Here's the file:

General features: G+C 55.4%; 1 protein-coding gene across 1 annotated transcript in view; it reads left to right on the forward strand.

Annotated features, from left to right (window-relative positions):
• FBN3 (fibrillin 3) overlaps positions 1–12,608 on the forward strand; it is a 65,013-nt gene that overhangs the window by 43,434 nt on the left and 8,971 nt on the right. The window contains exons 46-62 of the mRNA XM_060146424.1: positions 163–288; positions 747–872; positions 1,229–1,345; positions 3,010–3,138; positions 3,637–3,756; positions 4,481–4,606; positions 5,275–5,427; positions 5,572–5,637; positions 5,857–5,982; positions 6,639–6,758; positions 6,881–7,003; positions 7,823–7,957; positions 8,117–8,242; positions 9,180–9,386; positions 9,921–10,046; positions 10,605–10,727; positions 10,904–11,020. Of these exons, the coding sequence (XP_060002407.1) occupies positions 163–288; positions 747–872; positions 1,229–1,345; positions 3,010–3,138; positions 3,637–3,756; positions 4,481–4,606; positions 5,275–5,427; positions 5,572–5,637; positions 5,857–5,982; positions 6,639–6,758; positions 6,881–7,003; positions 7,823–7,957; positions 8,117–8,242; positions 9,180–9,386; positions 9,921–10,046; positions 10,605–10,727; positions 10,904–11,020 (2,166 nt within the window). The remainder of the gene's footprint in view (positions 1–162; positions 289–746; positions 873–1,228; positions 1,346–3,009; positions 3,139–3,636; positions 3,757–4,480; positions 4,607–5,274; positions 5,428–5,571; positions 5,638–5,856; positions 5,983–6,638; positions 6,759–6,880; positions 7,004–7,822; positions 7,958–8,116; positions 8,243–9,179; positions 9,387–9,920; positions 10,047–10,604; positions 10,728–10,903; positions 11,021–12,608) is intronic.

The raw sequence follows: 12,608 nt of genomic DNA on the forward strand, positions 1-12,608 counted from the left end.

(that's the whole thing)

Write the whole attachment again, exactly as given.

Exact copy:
General features: G+C 55.4%; 1 protein-coding gene across 1 annotated transcript in view; it reads left to right on the forward strand.

Annotated features, from left to right (window-relative positions):
• FBN3 (fibrillin 3) overlaps positions 1–12,608 on the forward strand; it is a 65,013-nt gene that overhangs the window by 43,434 nt on the left and 8,971 nt on the right. The window contains exons 46-62 of the mRNA XM_060146424.1: positions 163–288; positions 747–872; positions 1,229–1,345; positions 3,010–3,138; positions 3,637–3,756; positions 4,481–4,606; positions 5,275–5,427; positions 5,572–5,637; positions 5,857–5,982; positions 6,639–6,758; positions 6,881–7,003; positions 7,823–7,957; positions 8,117–8,242; positions 9,180–9,386; positions 9,921–10,046; positions 10,605–10,727; positions 10,904–11,020. Of these exons, the coding sequence (XP_060002407.1) occupies positions 163–288; positions 747–872; positions 1,229–1,345; positions 3,010–3,138; positions 3,637–3,756; positions 4,481–4,606; positions 5,275–5,427; positions 5,572–5,637; positions 5,857–5,982; positions 6,639–6,758; positions 6,881–7,003; positions 7,823–7,957; positions 8,117–8,242; positions 9,180–9,386; positions 9,921–10,046; positions 10,605–10,727; positions 10,904–11,020 (2,166 nt within the window). The remainder of the gene's footprint in view (positions 1–162; positions 289–746; positions 873–1,228; positions 1,346–3,009; positions 3,139–3,636; positions 3,757–4,480; positions 4,607–5,274; positions 5,428–5,571; positions 5,638–5,856; positions 5,983–6,638; positions 6,759–6,880; positions 7,004–7,822; positions 7,958–8,116; positions 8,243–9,179; positions 9,387–9,920; positions 10,047–10,604; positions 10,728–10,903; positions 11,021–12,608) is intronic.

The raw sequence follows: 12,608 nt of genomic DNA on the forward strand, positions 1-12,608 counted from the left end.